SWEDES are at risk from toxic chemicals
leaking out of old concrete towers,
according to the Swedish Environmental Protection Agency (SEPA).
Concentrations of polychlorinated
biphenyls (PCBs) in soil close to a block
of flats in capital Stockholm have been
found to be 20 times higher than the
country's safety limit and 1,000 times
the normal levels. These toxic chemicals
can harm the immune and reproductive
systems, hamper mental development
in children and may even cause
PCBs had been widely used in sealing material for filling the gaps between concrete blocks in buildings until 1973, when their use began to be restricted; they were totally banned across Europe in 1986. They were believed to have been released in buildings that were being renovated or demolished. The recent discovery by SEPA that they are continuously leaking out has set the alarm bells ringing across Europe. The agency has recommended an urgent inspection of concrete buildings in Sweden and the immediate disposal of all sealing material containing more than one per cent of PCBs.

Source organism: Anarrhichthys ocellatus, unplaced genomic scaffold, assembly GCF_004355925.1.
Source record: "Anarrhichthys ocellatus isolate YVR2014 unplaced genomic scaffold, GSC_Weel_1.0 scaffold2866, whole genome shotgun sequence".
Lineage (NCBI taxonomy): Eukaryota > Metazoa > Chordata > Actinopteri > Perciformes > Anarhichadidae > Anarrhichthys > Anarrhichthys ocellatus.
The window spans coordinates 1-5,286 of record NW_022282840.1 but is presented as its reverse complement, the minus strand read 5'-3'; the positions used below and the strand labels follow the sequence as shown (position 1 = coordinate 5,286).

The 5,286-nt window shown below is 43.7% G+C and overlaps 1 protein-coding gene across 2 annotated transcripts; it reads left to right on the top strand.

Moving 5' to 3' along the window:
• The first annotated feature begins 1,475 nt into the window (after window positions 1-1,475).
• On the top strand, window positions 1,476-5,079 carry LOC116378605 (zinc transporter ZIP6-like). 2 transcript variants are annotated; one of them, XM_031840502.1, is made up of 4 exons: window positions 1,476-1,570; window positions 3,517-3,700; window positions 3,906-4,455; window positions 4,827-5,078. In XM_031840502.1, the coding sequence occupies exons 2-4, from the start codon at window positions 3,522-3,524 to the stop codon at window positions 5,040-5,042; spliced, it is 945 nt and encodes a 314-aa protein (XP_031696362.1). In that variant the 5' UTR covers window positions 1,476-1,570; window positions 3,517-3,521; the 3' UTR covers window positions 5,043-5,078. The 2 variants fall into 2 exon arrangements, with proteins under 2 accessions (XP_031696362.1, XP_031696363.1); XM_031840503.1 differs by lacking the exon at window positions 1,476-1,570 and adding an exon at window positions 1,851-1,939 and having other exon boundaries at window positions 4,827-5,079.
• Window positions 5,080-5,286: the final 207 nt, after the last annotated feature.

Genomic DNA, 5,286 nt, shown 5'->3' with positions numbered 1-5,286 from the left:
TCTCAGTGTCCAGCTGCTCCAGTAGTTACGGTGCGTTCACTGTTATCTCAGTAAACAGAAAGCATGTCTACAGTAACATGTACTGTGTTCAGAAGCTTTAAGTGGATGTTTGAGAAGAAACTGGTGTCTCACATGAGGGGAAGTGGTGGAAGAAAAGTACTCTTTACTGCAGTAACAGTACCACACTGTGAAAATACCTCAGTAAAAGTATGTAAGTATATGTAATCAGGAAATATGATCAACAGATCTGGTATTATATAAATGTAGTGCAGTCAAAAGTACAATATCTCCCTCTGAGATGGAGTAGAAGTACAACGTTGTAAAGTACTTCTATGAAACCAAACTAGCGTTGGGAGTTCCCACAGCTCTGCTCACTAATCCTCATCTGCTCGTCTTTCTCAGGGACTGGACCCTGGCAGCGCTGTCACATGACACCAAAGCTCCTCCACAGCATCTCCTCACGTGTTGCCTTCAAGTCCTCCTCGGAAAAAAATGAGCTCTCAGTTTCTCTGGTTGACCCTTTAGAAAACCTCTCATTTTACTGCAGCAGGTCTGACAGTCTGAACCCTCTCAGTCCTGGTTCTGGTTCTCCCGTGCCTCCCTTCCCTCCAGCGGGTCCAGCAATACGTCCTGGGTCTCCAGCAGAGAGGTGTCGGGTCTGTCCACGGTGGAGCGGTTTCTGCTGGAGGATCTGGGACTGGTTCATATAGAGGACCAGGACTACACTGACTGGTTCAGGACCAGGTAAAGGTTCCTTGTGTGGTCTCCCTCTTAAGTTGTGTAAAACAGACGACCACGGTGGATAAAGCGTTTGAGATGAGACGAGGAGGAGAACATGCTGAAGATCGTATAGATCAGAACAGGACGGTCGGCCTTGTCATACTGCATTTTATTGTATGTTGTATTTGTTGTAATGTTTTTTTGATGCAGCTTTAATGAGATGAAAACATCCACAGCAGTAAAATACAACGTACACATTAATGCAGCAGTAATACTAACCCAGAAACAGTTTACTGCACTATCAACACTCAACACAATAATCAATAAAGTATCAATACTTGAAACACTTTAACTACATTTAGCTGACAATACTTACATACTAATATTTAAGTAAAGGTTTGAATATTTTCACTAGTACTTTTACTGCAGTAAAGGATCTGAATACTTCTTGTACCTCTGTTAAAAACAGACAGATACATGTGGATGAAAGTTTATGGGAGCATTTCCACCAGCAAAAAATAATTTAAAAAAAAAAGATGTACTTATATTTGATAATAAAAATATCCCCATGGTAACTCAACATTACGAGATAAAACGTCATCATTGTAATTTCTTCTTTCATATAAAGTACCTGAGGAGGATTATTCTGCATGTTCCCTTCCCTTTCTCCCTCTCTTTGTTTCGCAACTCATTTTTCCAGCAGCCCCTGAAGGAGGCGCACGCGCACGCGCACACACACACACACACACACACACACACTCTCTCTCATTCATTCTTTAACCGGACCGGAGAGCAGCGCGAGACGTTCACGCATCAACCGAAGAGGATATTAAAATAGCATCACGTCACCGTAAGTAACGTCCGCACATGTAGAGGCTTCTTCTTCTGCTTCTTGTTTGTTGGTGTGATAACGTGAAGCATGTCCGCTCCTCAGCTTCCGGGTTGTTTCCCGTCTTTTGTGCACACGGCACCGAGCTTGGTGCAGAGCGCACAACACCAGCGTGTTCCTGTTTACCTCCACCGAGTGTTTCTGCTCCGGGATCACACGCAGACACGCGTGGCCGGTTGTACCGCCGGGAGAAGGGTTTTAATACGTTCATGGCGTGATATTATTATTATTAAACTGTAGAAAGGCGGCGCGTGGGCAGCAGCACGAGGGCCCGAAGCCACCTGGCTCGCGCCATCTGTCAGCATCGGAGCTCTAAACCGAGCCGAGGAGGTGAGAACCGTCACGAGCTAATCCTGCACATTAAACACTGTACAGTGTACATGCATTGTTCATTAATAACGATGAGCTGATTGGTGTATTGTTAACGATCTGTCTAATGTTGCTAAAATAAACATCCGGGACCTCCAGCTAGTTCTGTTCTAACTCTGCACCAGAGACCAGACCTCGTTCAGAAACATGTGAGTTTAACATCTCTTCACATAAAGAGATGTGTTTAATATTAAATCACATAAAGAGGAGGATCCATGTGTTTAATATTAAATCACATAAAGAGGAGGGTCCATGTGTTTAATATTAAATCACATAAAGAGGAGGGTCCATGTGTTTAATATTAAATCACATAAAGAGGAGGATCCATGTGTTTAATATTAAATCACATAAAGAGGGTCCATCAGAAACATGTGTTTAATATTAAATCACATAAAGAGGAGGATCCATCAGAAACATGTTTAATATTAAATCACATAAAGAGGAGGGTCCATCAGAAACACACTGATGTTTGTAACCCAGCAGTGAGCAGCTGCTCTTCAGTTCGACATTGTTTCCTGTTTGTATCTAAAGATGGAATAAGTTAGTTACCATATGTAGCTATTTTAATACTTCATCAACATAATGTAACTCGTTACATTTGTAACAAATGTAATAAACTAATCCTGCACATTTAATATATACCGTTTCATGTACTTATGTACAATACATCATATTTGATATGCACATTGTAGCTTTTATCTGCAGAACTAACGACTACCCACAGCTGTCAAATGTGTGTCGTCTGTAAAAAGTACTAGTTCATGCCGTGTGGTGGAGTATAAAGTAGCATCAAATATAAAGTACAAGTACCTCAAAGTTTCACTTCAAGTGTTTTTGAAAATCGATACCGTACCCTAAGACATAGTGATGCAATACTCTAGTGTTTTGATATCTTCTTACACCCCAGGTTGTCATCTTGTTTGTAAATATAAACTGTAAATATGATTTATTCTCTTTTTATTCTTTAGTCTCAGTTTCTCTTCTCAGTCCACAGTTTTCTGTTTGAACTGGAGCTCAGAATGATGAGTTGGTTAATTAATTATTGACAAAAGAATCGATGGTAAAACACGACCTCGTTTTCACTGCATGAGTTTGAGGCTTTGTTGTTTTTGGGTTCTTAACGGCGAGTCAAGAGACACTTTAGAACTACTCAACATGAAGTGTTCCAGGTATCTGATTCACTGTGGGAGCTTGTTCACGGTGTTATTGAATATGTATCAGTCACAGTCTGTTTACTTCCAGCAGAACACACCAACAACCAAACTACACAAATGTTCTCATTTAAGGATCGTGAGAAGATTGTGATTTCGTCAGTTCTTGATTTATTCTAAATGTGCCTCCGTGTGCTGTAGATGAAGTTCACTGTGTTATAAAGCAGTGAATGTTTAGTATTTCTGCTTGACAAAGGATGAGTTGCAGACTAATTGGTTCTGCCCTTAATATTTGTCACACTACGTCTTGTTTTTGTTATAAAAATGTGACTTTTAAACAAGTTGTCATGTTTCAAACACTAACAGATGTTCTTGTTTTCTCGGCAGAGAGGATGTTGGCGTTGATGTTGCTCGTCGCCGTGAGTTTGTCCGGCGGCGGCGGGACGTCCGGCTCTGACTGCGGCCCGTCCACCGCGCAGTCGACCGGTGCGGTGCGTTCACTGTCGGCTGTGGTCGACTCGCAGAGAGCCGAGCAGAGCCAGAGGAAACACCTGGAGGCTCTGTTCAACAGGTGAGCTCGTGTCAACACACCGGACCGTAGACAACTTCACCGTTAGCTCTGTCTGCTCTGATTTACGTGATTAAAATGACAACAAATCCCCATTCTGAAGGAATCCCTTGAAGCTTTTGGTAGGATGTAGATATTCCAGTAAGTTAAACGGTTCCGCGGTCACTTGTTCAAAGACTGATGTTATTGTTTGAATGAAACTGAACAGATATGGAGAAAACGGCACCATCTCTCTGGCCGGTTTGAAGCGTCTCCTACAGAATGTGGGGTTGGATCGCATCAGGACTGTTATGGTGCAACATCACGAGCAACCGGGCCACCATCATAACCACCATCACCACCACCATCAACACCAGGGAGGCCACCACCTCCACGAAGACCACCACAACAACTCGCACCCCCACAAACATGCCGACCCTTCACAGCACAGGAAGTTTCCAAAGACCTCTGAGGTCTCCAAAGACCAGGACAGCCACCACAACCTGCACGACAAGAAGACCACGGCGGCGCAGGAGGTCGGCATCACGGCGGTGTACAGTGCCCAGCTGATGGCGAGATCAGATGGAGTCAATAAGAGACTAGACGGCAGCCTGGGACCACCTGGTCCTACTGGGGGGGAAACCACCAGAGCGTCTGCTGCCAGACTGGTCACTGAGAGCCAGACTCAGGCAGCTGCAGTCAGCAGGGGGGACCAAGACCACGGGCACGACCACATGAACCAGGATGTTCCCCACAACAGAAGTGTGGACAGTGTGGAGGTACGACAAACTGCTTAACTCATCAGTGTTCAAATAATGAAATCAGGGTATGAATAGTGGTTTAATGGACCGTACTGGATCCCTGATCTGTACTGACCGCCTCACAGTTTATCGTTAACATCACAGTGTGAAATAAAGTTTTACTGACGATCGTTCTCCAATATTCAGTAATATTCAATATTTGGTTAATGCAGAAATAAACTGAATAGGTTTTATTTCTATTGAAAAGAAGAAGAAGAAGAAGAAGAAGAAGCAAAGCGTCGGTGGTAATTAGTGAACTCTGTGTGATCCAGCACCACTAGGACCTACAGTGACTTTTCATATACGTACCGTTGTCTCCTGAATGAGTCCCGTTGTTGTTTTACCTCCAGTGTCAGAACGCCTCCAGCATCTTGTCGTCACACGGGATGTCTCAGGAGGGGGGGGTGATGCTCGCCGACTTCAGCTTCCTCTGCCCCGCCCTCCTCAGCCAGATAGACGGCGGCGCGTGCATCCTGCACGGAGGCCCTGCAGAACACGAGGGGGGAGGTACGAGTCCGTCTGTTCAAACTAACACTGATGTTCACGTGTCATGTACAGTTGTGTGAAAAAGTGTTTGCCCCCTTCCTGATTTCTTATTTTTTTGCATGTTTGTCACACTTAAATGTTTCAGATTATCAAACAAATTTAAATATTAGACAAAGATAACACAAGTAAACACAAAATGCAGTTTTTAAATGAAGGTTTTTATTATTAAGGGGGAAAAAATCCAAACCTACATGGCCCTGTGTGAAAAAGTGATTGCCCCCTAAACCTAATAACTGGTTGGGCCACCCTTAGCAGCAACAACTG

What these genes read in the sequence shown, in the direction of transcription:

We are a voice to you; you have been a support to us. Together we build journalism that is independent, credible and fearless. You can further help us by making a donation. This will mean a lot for our ability to bring you news, perspectives and analysis from the ground so that we can make change together.
Comments are moderated and will be published only after the site moderator’s approval. Please use a genuine email ID and provide your name. Selected comments may also be used in the ‘Letters’ section of the Down To Earth print edition.